If you’re dying to know what it might be like to see a movie made entirely by robots you could do worse than Surrogates. This new Disney product is top to bottom a sleek, smooth and fully deodorized work, completely devoid of such pesky eccentricities as can occasionally spontaneously pop out of the human imagination. There’s an early scene where a boy FBI robot (a wigged and air-brushed Bruce Willis) and a girl FBI robot (Radha Mitchell, looking rather like Rebecca De Mornay) question a robot while another robot looks on. It’s like an interrogation scene played out between cucumbers, except not so lively. Or funny. Once an actual human or two enters the picture, with Willis receiving his requisite ass kicking quickly enough, things only get slightly more animated.
Surrogates is based on a comic book and adapted for the screen by Michael Ferris and John Brancato, both of whom worked on the last couple of Terminator flicks, which surprisingly weren’t enough to dissuade anyone to keep these guys away from more robot movies. Artificial intelligence is a subject that in theory lends itself to any number of provocative, thoughtful stories, yet it so rarely yields anything above a dim-witted extrapolation of Frankenstein or Blade Runner. In imagining a near future where everyone stays home and has their robot surrogate—usually a younger, blander version of themselves—go out and do everything for them, Ferris and Brancato, in league with T3 director Jonathan Mostow, convey a truly astonishing lack of interest in their scenario’s consequences. And if we can agree that science fiction requires a modicum of plausibility to counterbalance the fantastical, these boys are barely showing up to work. The opening flurry of boilerplate newscast exposition informs us that 98% of the global population is using surrogates. That’s right, Tibetan monks, Bangladeshi disaster victims, underpaid Peruvian coffee growers, homeless guys living under bridges, nomadic Kazakh goat herders subsisting without electricity or running water—all of them are plugged in, kicking back and having their robot doubles plow the fields, get laid, breakdance, and take out the trash. This is when ignorance becomes offensive. I don’t think 98% of the world’s population even owns a fucking radio.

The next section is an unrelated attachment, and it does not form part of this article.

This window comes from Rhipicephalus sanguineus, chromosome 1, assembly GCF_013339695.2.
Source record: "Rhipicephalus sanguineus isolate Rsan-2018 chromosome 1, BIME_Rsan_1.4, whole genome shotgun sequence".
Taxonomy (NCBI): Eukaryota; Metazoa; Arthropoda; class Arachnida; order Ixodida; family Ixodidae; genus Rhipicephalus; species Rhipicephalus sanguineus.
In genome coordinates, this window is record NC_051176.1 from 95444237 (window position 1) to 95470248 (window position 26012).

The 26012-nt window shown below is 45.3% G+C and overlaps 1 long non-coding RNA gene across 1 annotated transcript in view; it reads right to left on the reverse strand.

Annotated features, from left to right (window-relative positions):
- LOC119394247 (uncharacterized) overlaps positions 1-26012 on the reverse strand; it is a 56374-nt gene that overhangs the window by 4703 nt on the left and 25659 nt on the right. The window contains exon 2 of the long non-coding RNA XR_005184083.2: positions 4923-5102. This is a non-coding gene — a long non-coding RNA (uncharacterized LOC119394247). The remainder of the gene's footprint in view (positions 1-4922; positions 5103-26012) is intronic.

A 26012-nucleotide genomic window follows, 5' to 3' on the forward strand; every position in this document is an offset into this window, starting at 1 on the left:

Man, I wish I were in La Jetée, or at least 12 Monkeys.
Maybe a tanning bed.
The story as such concerns an investigation into a murder enacted with a secret zap gun that fries a surrogate’s insides so fast that I guess it somehow gives the same jolt to its human counterpart. Or something. Anyway the victim’s the son of the original surrogate inventor (James Cromwell), who now holes up in his mansion and is clearly up to no good. Bruce decides to rough it and try first-hand experience again after his surrogate is blown to bits following a chopper crash into the inner-city fortress of a band of anti-surrogate insurgents, all of whom, for some reason, are unpleasant, overweight, unshaven, and dress like pissed-off hillbillies. They’re led by Ving Rhames, dolled-up like a Rastafarian mystic, but there’s something fishy about him, too. So we sit patiently and wait for all the drearily predictable plot twists to play out, building to a climax that offers the one genuinely nifty sequence in the whole movie, with dozens upon dozes of life-size Kens and Barbies collapsing in the streets like they’re reenacting that Radiohead video where they guy can’t get up. Think how much better the movie could have been had it started there.